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7th Circuit Bar seeks Indiana attorneys to honor

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Each year, the 7th Circuit Bar Association honors members of the legal profession for their pro bono and public service work who are from the host state of the association’s annual meeting. Indiana is hosting the meeting May 5-7 in Indianapolis.

The bar association is seeking nominees for pro bono and public service work performed in the 7th Circuit Court of Appeals; U.S. District Courts in Indiana; and U.S. Bankruptcy Courts in Indiana. Nominees do not need to be members of the 7th Circuit Bar Association, but must practice at the federal level. Nominations are due March 1.

Nominations are welcomed of attorneys who have been court-appointed or otherwise taken on civil or criminal federal court matters on behalf of those in need, regardless of whether the work involved written advocacy, oral advocacy or both. Nominations may be of an attorney, group, firm or other organization.

The criteria for the award include a significant pro bono or public service undertaking involving federal court litigation and practice as the highest degree of excellence and ethics, according to the bar association.

A letter of nomination and any supporting materials, preferably including a professional biography of the nominee(s) may be submitted to the Pro Bono & Public Service Awards Committee, c/o Debbie Groboski, 7th Circuit Bar Association, 53 W. Jackson Blvd, Suite 1050, Chicago, IL 60604; or emailed to dg@ag-ltd.com. Include a description of the nature and extent of the pro bono or public service work and the court in which it was performed.

For more information on the awards, contact Pro Bono & Public Service Committee Chair Margot Klein at margot.klein@comcast.net or Indiana Department of Child Services Deputy General Counsel John Wood at 317-233-6457.

 

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  1. KUDOS to the Indiana Supreme Court for realizing that some bureacracies need to go to the stake. Recall what RWR said: "No government ever voluntarily reduces itself in size. Government programs, once launched, never disappear. Actually, a government bureau is the nearest thing to eternal life we'll ever see on this earth!" NOW ... what next to this rare and inspiring chopping block? Well, the Commission on Gender and Race (but not religion!?!) is way overdue. And some other Board's could be cut with a positive for State and the reputation of the Indiana judiciary.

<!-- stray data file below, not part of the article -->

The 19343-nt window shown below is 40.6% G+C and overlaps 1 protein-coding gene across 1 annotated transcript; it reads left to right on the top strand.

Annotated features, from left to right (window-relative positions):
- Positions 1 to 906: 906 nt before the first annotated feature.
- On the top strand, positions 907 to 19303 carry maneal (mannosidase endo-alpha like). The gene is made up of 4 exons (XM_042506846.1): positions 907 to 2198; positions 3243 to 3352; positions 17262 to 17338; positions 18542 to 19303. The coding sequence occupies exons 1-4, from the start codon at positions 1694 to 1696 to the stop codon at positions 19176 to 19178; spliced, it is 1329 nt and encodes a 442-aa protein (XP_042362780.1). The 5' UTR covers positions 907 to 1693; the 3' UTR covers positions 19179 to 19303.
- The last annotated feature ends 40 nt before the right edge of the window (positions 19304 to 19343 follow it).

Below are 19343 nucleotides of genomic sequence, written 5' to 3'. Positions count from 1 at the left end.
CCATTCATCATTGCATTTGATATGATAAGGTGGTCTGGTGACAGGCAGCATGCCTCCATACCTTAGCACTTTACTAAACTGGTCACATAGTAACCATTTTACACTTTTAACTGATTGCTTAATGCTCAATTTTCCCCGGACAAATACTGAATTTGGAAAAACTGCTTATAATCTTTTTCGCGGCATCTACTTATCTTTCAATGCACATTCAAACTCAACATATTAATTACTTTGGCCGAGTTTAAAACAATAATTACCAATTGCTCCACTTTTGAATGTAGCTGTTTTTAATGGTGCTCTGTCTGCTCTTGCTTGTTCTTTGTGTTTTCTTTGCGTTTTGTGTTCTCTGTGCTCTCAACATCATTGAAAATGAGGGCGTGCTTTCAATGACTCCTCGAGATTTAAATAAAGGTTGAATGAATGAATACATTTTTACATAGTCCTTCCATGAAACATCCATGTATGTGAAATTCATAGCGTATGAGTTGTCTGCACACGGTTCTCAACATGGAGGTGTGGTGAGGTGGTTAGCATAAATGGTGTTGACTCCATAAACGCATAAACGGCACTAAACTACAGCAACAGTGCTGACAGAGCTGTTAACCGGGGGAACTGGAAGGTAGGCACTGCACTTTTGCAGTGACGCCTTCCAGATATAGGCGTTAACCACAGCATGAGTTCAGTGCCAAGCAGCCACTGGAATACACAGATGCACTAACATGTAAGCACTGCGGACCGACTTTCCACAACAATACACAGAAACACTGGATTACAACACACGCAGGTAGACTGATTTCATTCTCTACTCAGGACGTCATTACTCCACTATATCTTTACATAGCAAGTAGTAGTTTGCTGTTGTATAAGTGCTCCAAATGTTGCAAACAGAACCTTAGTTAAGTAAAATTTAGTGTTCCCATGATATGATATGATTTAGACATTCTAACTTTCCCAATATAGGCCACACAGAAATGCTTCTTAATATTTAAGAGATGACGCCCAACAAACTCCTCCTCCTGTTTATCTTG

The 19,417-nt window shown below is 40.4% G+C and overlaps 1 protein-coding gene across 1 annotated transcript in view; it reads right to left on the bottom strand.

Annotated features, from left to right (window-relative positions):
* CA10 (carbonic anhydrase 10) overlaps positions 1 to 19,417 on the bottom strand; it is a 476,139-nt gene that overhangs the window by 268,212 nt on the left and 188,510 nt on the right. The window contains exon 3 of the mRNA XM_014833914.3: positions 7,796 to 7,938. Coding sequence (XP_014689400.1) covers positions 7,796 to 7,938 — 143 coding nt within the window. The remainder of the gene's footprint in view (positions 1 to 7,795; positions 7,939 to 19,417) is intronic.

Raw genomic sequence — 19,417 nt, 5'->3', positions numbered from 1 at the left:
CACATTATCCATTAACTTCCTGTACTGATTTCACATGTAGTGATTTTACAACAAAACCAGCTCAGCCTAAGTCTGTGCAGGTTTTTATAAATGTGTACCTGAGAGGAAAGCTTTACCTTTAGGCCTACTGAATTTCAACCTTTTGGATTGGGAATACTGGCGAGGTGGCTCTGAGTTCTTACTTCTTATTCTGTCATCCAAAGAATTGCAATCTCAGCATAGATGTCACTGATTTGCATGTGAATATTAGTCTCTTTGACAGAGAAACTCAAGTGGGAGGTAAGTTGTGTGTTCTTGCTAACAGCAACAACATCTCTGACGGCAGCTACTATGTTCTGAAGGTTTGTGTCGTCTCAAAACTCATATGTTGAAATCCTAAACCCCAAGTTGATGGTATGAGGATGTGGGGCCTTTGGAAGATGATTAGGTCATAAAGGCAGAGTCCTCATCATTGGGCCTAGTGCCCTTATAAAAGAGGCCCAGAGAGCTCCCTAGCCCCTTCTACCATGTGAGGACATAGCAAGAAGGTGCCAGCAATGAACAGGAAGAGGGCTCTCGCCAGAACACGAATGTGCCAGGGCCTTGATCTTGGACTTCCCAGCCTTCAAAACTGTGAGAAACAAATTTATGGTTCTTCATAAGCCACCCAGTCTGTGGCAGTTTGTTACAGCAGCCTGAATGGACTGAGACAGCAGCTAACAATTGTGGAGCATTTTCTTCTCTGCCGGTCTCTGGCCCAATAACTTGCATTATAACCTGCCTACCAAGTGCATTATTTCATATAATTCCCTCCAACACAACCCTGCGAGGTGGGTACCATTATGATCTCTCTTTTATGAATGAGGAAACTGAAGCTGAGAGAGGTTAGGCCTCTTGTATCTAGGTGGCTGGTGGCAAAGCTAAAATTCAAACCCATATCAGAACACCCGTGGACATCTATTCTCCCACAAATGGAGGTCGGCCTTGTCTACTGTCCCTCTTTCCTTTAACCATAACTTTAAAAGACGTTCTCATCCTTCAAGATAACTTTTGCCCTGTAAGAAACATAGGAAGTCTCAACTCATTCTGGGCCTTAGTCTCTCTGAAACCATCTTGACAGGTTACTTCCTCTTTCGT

2. During a visit where an informant with police wears audio and video, does the video necessary have to show hand to hand transaction of money and narcotics?

  3. I will agree with that as soon as law schools stop lying to prospective students about salaries and employment opportunities in the legal profession. There is no defense to the fraudulent numbers first year salaries they post to mislead people into going to law school.

  4. The sad thing is that no fish were thrown overboard The "greenhorn" who had never fished before those 5 days was interrogated for over 4 hours by 5 officers until his statement was illicited, "I don't want to go to prison....." The truth is that these fish were measured frozen off shore and thawed on shore. The FWC (state) officer did not know fish shrink, so the only reason that these fish could be bigger was a swap. There is no difference between a 19 1/2 fish or 19 3/4 fish, short fish is short fish, the ticket was written. In addition the FWC officer testified at trial, he does not measure fish in accordance with federal law. There was a document prepared by the FWC expert that said yes, fish shrink and if these had been measured correctly they averaged over 20 inches (offshore frozen). This was a smoke and mirror prosecution.

  5. I love this, Dave! Many congrats to you! We've come a long way from studying for the bar together! :)

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